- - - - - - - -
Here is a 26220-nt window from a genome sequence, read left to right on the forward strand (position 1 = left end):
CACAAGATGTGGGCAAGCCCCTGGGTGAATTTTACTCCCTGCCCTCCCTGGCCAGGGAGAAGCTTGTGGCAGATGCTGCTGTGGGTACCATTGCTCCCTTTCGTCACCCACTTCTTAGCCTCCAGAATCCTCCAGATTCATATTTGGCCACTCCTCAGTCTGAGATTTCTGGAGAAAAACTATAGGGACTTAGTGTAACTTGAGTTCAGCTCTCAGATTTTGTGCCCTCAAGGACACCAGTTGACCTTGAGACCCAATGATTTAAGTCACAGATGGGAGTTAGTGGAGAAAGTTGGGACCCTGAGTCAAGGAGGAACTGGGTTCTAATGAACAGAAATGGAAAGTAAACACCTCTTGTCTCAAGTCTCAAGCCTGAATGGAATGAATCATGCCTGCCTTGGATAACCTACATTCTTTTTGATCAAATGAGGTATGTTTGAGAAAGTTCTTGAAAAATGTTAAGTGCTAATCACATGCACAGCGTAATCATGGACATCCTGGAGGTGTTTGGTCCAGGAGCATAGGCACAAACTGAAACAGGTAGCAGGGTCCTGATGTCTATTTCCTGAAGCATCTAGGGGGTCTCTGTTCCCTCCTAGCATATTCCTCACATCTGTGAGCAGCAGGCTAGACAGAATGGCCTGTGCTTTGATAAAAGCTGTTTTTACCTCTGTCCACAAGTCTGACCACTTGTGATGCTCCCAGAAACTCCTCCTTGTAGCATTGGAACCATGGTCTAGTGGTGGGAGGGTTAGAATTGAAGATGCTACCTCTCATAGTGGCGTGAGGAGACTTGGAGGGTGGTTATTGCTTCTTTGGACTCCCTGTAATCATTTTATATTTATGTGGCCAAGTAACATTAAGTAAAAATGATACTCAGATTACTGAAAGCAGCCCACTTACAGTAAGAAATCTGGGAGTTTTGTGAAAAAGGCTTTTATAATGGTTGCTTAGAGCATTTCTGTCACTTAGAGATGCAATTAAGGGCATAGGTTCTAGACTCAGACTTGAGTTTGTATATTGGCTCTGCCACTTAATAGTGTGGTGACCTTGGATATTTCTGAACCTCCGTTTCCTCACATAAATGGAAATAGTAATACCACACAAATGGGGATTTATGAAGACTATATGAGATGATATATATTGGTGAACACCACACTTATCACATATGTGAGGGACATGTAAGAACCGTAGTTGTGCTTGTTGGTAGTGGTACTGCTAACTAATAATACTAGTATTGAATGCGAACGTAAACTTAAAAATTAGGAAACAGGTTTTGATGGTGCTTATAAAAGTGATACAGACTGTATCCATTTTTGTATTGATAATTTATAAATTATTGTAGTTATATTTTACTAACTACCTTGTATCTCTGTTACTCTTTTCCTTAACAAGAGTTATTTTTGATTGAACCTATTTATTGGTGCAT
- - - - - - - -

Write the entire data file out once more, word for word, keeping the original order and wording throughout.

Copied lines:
Here is a 26220-nt window from a genome sequence, read left to right on the forward strand (position 1 = left end):
CACAAGATGTGGGCAAGCCCCTGGGTGAATTTTACTCCCTGCCCTCCCTGGCCAGGGAGAAGCTTGTGGCAGATGCTGCTGTGGGTACCATTGCTCCCTTTCGTCACCCACTTCTTAGCCTCCAGAATCCTCCAGATTCATATTTGGCCACTCCTCAGTCTGAGATTTCTGGAGAAAAACTATAGGGACTTAGTGTAACTTGAGTTCAGCTCTCAGATTTTGTGCCCTCAAGGACACCAGTTGACCTTGAGACCCAATGATTTAAGTCACAGATGGGAGTTAGTGGAGAAAGTTGGGACCCTGAGTCAAGGAGGAACTGGGTTCTAATGAACAGAAATGGAAAGTAAACACCTCTTGTCTCAAGTCTCAAGCCTGAATGGAATGAATCATGCCTGCCTTGGATAACCTACATTCTTTTTGATCAAATGAGGTATGTTTGAGAAAGTTCTTGAAAAATGTTAAGTGCTAATCACATGCACAGCGTAATCATGGACATCCTGGAGGTGTTTGGTCCAGGAGCATAGGCACAAACTGAAACAGGTAGCAGGGTCCTGATGTCTATTTCCTGAAGCATCTAGGGGGTCTCTGTTCCCTCCTAGCATATTCCTCACATCTGTGAGCAGCAGGCTAGACAGAATGGCCTGTGCTTTGATAAAAGCTGTTTTTACCTCTGTCCACAAGTCTGACCACTTGTGATGCTCCCAGAAACTCCTCCTTGTAGCATTGGAACCATGGTCTAGTGGTGGGAGGGTTAGAATTGAAGATGCTACCTCTCATAGTGGCGTGAGGAGACTTGGAGGGTGGTTATTGCTTCTTTGGACTCCCTGTAATCATTTTATATTTATGTGGCCAAGTAACATTAAGTAAAAATGATACTCAGATTACTGAAAGCAGCCCACTTACAGTAAGAAATCTGGGAGTTTTGTGAAAAAGGCTTTTATAATGGTTGCTTAGAGCATTTCTGTCACTTAGAGATGCAATTAAGGGCATAGGTTCTAGACTCAGACTTGAGTTTGTATATTGGCTCTGCCACTTAATAGTGTGGTGACCTTGGATATTTCTGAACCTCCGTTTCCTCACATAAATGGAAATAGTAATACCACACAAATGGGGATTTATGAAGACTATATGAGATGATATATATTGGTGAACACCACACTTATCACATATGTGAGGGACATGTAAGAACCGTAGTTGTGCTTGTTGGTAGTGGTACTGCTAACTAATAATACTAGTATTGAATGCGAACGTAAACTTAAAAATTAGGAAACAGGTTTTGATGGTGCTTATAAAAGTGATACAGACTGTATCCATTTTTGTATTGATAATTTATAAATTATTGTAGTTATATTTTACTAACTACCTTGTATCTCTGTTACTCTTTTCCTTAACAAGAGTTATTTTTGATTGAACCTATTTATTGGTGCAT